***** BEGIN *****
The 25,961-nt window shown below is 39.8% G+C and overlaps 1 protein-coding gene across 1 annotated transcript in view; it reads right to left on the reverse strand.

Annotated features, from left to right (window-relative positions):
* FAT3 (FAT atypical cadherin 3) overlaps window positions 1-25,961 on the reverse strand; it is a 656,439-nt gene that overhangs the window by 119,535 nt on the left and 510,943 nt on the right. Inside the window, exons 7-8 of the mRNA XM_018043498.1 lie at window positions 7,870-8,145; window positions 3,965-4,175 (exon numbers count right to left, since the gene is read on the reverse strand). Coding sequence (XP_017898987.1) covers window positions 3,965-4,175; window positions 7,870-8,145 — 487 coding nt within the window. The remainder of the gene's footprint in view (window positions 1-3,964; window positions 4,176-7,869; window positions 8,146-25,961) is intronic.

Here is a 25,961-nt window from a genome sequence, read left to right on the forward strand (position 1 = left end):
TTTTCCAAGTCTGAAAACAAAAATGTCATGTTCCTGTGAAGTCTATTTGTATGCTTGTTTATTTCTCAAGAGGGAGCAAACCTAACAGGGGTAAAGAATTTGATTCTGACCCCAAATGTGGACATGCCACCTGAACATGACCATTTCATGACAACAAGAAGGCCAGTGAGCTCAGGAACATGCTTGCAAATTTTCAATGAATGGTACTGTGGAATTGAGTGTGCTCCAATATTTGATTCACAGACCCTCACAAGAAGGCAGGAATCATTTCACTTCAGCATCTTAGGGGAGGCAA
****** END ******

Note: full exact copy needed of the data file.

The 25,961-nt window shown below is 39.8% G+C and overlaps 1 protein-coding gene across 1 annotated transcript in view; it reads right to left on the reverse strand.

Annotated features, from left to right (window-relative positions):
* FAT3 (FAT atypical cadherin 3) overlaps window positions 1-25,961 on the reverse strand; it is a 656,439-nt gene that overhangs the window by 119,535 nt on the left and 510,943 nt on the right. Inside the window, exons 7-8 of the mRNA XM_018043498.1 lie at window positions 7,870-8,145; window positions 3,965-4,175 (exon numbers count right to left, since the gene is read on the reverse strand). Coding sequence (XP_017898987.1) covers window positions 3,965-4,175; window positions 7,870-8,145 — 487 coding nt within the window. The remainder of the gene's footprint in view (window positions 1-3,964; window positions 4,176-7,869; window positions 8,146-25,961) is intronic.

Here is a 25,961-nt window from a genome sequence, read left to right on the forward strand (position 1 = left end):
TTTTCCAAGTCTGAAAACAAAAATGTCATGTTCCTGTGAAGTCTATTTGTATGCTTGTTTATTTCTCAAGAGGGAGCAAACCTAACAGGGGTAAAGAATTTGATTCTGACCCCAAATGTGGACATGCCACCTGAACATGACCATTTCATGACAACAAGAAGGCCAGTGAGCTCAGGAACATGCTTGCAAATTTTCAATGAATGGTACTGTGGAATTGAGTGTGCTCCAATATTTGATTCACAGACCCTCACAAGAAGGCAGGAATCATTTCACTTCAGCATCTTAGGGGAGGCAA